This week, I lifted up a sheet of roofing material I have lying in a sunny part of the garden and found these two snuggling up to each other.

On top is the bronzed beauty that is the Slow-worm. Beneath, with the tell-tale double-yellow marking on the back of the head, is a young Grass Snake. Who would have thought that they make happy bedfellows?!

I'm now five years into trying to make my garden an ideal home for both these species. In my first year here, I saw not a single Slow-worm, and it took until the first July to see a Grass Snake, and that one was belting through the garden on a mission to somewhere else.

But by creating compost heaps, stick piles, meadows and ponds, things are now going rather well. My peak count this month has been 14 Slow-worms and five Grass Snakes.

My secret device that allows me to see them are these, my roofing squares which allow them to crawl underneath where they are safe from birds and cats. I have five around the garden, and I lift them gently up once a week on a Sunday morning when the day is warming up to monitor what is underneath. This is where they soak up the warmth to get their bodies going. If I lift them too early in the day, they haven't yet arrived for their daily heat treatment; too late and they have absorbed the energy they need and are off hunting in the undergrowth.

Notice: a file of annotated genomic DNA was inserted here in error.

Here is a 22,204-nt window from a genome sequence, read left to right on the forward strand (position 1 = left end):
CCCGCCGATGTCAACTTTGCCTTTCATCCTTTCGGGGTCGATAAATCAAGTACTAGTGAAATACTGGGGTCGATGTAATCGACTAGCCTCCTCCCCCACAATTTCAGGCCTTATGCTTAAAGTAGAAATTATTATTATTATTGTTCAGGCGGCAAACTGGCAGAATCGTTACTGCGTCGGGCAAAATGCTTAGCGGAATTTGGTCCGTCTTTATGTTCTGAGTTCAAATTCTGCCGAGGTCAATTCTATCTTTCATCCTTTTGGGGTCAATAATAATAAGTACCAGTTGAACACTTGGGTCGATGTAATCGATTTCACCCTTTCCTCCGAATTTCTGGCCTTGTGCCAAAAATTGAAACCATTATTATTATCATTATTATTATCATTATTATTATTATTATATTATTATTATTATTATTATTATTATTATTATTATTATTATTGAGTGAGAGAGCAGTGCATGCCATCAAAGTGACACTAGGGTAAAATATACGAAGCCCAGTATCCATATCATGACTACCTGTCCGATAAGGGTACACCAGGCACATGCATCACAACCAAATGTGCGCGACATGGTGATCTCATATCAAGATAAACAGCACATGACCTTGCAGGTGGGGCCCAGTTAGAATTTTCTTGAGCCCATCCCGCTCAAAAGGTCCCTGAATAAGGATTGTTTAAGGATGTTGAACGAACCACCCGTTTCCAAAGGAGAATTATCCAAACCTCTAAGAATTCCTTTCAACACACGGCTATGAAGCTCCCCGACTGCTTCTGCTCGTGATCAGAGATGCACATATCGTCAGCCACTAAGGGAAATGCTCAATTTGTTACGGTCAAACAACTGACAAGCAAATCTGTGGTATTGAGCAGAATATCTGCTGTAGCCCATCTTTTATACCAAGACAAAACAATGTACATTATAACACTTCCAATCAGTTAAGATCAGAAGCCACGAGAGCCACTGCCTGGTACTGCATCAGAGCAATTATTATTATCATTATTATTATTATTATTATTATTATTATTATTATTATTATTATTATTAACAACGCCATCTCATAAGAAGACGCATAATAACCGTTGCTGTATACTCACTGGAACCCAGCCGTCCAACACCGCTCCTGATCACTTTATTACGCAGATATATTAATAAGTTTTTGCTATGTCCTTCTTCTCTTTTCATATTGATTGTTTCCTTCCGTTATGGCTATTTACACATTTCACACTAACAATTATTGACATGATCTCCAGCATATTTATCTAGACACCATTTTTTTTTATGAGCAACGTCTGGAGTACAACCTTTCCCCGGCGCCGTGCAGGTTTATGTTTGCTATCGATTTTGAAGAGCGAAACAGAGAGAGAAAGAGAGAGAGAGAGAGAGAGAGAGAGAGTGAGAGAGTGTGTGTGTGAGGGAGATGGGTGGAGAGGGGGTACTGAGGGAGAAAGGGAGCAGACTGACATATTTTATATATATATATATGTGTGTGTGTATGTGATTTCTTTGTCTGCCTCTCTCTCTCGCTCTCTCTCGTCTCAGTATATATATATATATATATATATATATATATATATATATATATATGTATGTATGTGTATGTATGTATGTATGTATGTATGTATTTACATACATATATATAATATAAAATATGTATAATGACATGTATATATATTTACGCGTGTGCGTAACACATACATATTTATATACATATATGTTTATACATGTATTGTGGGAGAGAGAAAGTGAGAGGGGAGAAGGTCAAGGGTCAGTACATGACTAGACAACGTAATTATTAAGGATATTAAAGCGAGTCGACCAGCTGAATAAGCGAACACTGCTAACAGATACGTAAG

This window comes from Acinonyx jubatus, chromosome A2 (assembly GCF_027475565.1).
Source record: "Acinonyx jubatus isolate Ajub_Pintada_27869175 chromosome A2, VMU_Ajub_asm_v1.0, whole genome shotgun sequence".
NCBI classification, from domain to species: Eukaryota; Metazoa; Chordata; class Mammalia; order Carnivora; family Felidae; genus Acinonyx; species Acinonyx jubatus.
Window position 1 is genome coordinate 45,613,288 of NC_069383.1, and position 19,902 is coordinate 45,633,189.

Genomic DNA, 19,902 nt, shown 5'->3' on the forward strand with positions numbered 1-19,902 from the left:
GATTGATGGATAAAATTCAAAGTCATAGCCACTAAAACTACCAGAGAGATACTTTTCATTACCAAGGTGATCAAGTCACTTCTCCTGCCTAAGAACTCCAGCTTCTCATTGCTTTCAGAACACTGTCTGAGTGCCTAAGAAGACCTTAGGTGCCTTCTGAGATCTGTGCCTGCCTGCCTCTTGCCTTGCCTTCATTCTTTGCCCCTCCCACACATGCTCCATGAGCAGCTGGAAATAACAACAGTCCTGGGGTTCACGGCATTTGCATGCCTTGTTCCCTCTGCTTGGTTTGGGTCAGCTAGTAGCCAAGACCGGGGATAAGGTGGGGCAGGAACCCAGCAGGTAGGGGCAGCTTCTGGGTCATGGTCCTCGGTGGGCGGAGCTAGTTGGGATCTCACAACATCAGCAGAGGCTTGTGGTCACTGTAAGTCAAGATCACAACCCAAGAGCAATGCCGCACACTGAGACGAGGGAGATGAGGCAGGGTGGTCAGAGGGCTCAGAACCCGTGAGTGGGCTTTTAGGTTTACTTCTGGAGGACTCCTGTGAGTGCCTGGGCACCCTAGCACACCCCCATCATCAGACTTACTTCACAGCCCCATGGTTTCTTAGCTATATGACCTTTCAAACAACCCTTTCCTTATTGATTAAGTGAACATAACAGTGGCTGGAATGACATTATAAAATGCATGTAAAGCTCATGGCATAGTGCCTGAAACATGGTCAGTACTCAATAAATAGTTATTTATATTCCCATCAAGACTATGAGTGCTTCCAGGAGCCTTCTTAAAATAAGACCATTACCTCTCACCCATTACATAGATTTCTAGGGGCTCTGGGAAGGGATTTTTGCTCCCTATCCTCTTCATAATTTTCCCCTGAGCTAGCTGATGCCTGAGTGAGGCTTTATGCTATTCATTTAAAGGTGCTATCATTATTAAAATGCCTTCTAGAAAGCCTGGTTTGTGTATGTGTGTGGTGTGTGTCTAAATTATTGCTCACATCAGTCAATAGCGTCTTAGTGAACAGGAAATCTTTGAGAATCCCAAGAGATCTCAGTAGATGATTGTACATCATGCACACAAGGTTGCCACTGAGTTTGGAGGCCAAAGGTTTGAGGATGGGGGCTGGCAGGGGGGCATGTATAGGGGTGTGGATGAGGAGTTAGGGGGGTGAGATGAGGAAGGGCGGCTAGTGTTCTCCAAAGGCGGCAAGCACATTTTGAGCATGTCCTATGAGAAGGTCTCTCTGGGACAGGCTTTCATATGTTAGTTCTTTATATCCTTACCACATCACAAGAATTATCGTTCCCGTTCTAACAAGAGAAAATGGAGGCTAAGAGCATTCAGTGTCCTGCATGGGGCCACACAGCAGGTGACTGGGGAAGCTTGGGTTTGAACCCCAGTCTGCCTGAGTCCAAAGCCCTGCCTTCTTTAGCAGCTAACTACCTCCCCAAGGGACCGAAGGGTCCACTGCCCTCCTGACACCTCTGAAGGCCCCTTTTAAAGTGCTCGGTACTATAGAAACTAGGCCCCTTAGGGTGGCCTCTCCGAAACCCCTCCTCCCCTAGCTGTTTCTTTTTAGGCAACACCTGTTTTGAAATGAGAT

If it wasn't for the roofing sheets, I might never see a Slow-worm in the garden, they are so secretive.

However, the Grass Snakes are much more obliging because they love to follow up a spell under the sunbed with a dip in the pond. There, the adult snakes go a-frogging and the younger ones go after Smooth Newts. It feels an incredible privilege to see them in their element, for the speed with which they can whip through the water and the ease with which they dive down into the depths is incredible to watch.

They tend to sit with just their head above the surface, testing the air with their forked tongue, still but for the gentle beating of their heart. Then they're off, scooting across the water surface and then plunging under the surface.

And the only way to really show you that is to take some video footage of them in action, and I got my chance one lunchtime this week. Here, then, is my 1’20” little video of this supreme swimmer in action.

Anonymous